AE17. 3.66g, 17.2mm
MINTED: MYSIA, Pergamum, circa 1st century AD
REF: RPC 2375
OBVERSE: ΘEAN ΡΩ-MHN, turreted bust of Roma right; lituus to right.
REVERSE: ΘEON CΥN-KΛHTON, draped bust of the Senate right.
Very Fine. Dark blackish green patina with brassy highlights. Well-struck and in fine style.
Pergamon (or Pergamum) was one of the great cities of antiquity, reaching its apogee when it was the capital of the Attalid Kingdom of Pergamon between 282-133 BC. The Attalid kings were loyal allies of the Romans, and during the reigns of Eumenes II (197-159 BC) and Attalus II (160-138 BC), the kingdom reached its greatest territorial extent. The city was one of the richest in the western world, with its wealth matched only by its cultural importance. Pergamon swelled in size during this period, with craftsmen, artists and scholars being invited to turn Pergamon into a second Athens. The Library of Pergamon became almost as famous as the great Library of Alexandria in Egypt, and Pergamon was also renowned for its Asklepieion, a large sanctuary dedicated to healing and the god Asklepios.
When the last Attalid king Attalus III died without an heir in 133 BC, he bequeathed the kingdom to the Roman Republic. The Romans incorporated its territories into the Province of Asia, with Pergamon given the status as a free city and the capital of the province. During the Mithridatic Wars (88-63 BC), it served as a base for Mithradates VI in his campaign against the Romans, but by the time of the Roman Empire, Pergamon had regained its favoured status, and in the 1st century AD, it was regarded the most important city in the province.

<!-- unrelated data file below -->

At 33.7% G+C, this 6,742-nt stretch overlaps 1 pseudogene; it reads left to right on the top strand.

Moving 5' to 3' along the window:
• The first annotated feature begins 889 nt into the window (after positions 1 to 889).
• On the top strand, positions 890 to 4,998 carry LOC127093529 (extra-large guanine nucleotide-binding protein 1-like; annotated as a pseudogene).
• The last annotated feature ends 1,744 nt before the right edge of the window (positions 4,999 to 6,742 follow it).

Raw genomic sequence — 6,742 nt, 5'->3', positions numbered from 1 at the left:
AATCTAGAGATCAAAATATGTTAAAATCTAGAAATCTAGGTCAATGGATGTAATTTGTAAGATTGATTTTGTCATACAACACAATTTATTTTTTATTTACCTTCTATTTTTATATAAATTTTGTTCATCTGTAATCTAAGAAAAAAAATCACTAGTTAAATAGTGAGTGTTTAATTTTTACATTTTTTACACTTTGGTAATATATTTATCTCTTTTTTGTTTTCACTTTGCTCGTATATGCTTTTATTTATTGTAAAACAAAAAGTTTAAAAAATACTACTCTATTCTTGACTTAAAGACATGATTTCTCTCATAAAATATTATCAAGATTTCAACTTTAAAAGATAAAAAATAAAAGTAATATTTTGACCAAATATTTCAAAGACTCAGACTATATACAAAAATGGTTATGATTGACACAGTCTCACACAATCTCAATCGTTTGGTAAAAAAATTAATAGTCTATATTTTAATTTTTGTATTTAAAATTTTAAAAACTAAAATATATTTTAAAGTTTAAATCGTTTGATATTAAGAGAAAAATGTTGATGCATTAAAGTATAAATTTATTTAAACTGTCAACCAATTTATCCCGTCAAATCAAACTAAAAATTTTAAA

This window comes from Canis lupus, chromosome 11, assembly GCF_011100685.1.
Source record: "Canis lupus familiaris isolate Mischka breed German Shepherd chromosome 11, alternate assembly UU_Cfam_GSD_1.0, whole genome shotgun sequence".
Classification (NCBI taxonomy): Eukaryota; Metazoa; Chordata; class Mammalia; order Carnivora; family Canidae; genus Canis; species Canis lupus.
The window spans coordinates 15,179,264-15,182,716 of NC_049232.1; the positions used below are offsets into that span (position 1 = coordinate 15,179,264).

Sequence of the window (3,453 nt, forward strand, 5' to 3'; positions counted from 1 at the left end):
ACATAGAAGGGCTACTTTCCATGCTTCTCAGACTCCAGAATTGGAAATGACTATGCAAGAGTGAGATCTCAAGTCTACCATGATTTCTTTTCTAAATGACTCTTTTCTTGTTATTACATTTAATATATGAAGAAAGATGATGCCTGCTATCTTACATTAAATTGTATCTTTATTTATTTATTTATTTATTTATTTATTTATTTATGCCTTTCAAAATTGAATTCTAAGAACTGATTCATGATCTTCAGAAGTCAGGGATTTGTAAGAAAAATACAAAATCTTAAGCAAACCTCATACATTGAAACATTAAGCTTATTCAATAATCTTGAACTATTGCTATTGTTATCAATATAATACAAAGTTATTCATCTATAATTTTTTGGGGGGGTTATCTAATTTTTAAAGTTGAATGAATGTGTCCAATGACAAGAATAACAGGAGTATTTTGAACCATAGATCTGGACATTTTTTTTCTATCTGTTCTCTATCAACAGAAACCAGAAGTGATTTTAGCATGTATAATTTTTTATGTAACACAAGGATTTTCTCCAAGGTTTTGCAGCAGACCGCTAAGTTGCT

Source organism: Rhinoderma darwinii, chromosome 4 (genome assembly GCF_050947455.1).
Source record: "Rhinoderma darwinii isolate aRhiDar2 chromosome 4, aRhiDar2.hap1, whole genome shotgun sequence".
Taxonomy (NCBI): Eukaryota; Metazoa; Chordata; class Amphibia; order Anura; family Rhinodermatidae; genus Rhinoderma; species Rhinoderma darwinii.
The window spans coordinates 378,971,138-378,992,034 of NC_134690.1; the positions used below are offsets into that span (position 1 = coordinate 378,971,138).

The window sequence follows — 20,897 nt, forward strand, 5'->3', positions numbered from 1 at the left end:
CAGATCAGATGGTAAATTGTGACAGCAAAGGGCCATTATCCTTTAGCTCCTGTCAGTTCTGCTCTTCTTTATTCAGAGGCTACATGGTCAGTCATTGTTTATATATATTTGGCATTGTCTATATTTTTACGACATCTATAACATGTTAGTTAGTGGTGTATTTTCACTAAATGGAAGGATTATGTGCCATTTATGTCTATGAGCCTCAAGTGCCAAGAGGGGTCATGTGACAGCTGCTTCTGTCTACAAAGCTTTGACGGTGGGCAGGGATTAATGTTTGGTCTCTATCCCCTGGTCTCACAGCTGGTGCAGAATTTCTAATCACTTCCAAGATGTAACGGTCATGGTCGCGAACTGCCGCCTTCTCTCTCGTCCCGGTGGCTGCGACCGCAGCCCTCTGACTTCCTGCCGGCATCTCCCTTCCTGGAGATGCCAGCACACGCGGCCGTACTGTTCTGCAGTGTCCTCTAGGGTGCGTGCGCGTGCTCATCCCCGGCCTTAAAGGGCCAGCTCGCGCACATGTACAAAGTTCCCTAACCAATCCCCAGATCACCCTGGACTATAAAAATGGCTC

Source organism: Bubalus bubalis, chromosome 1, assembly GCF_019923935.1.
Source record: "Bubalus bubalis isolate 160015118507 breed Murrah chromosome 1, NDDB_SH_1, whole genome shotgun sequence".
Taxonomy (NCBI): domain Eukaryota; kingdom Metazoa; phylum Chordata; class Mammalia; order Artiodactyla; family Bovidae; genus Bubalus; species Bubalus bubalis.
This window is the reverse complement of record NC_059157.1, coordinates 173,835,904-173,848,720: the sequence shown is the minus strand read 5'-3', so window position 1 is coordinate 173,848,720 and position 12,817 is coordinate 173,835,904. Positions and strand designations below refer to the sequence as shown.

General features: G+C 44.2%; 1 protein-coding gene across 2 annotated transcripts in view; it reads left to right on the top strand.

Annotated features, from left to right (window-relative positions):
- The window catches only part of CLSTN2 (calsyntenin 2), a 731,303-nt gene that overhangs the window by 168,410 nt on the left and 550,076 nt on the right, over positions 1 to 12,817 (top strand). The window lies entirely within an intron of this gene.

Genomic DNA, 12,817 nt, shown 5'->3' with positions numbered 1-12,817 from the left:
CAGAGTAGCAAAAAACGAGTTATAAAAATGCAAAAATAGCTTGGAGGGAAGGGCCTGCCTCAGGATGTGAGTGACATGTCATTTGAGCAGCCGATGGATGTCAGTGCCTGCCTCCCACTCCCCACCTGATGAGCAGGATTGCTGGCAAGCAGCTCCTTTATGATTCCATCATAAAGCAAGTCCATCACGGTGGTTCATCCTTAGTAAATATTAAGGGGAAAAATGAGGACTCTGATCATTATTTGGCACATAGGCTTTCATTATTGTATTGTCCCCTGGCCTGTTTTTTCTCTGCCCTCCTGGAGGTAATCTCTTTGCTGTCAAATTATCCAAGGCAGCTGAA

Augustus instituted the province's first neocorate (Imperial cult temple) at Pergamon, and Trajan gave the city its second neocorate in AD 113/4. It was also raised to the rank of a metropolis by Emperor Hadrian in AD 123, giving it a status higher than that of its regional rivals, the cities of Ephesus and Smyrna. In the mid 2nd century AD, Pergamon had a population of over 200,000, but soon thereafter, it began a slow decline in its fortunes and significance.
PSEUDO-AUTONOMOUS . MYSIA, Pergamum . 1st century AD . AE17 . Roma/Senate
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